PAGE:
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I was thinking about starting to write my own OS, but it seems that most of the time you start by putting the bootloader & OS on a floppy disk. Problem : my laptop has no floppy disk reader. I'm pretty afraid of putting the OS on the hard drive, and I guess I won't be able to load it through an USB key, as there is no OS running :D

Have you got an idea on how could I run my OS ? I'd really like to start it but if I cannot run it then I'll quickly lose my motivation.

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The ability to boot from USB key is in the bios... isn't it? –  Zoidberg Aug 20 '09 at 11:35
Sounds "fun", but you could also have fun working on an existing open source project. –  Stephen C Aug 20 '09 at 11:55

7 Answers 7

up vote 13 down vote accepted

I would imagine running your OS in a virtual machine would work - and it would sure be convenient!

Virtualbox is free and quite good.

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+1 for VirtualBox. –  Steven Sudit Aug 20 '09 at 11:44
+1, too. There'll be an awful lot of rebooting during the development of an OS so the OP is far better off doing that in a VM. –  Timo Geusch Aug 20 '09 at 11:47

Further to Blorgbeard's answer, I would suggest Bochs for the early stages of development, since it can give you more detailed information about the state of the (emulated) processor. You can even enable a mode where a magic instruction (the "XCHG BX, BX" instruction, which does nothing anyway) will cause the emulator to pause and let you interactively examine the contents of registers and what have you -- very useful when you're doing very low level stuff (as you will be when writing your kernel).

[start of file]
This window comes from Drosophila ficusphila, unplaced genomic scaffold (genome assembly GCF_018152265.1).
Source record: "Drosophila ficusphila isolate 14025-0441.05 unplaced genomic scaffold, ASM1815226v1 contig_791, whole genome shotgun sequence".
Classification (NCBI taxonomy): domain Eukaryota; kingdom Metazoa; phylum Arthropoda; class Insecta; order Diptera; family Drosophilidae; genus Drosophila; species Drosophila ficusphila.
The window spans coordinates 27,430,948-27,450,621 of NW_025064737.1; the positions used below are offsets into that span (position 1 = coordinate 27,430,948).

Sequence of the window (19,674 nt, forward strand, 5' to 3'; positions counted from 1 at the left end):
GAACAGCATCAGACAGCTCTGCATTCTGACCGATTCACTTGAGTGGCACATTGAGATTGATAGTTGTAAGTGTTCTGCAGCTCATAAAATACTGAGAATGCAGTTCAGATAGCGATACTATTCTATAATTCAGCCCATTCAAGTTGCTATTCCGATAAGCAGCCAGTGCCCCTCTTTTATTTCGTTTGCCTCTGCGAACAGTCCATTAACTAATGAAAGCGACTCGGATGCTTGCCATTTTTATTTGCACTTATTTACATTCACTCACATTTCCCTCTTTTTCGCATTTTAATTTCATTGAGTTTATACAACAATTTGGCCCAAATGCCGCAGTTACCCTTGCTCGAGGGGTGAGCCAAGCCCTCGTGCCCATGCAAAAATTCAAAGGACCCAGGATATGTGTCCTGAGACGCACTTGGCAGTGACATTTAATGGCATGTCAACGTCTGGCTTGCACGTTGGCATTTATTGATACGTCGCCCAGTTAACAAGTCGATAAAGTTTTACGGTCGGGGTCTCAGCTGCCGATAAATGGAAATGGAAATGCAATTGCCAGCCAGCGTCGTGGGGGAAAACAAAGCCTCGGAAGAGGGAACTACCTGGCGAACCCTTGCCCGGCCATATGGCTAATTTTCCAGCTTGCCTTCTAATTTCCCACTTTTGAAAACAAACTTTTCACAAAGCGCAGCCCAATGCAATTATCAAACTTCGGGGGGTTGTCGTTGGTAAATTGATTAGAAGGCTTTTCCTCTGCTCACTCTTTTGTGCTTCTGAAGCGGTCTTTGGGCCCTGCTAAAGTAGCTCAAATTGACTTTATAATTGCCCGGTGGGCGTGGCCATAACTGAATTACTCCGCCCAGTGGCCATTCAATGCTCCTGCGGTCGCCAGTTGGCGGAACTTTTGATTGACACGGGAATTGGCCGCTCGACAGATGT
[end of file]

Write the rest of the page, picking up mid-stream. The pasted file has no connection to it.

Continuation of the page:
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You could:

  • Boot from a USB key, if your laptop supports it, or:
  • Use VMWare to run it from a partition on your hard drive (which would save you the bother of building a virtual machine image - VMWare these days supports running from hard disks as well as virtual machine images).
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If your laptop is not totally out of date, it should be able to boot from an USB memory stick. In the BIOS settings you should be able that it should attempt to boot from an external device connected via USB.

You might want to look into UNetbootin, which is a program that can write CD ISO images of different operating systems on an USB stick and make them bootable.

Ofcourse you could also write your own bootloading code on a CD; use a rewritable CD if you don't want to spend a whole disc each time you change your code.

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If your laptop supports USB booting feature that wont be any problem. You can check that ether in your documentation or by checking BIOS.

I approve your caution of putting an OS on the same hard drive as the running operating system. We had the some problems with booting original OS and another OS from the same hard drive.

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A hardware solution would be to buy a USB connected floppy drive, assuming your laptop supports booting from such a device - my ancient Sony certainly does.

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Being fair to all, IMO Linux is the most popular open Source OS... I would recommend Linux from Scratch, if you need to study OS structure. However writing a new OS is like reinventing the wheel. You can join existing projects like Slakware/Debian after you've gained the insight of the OS.

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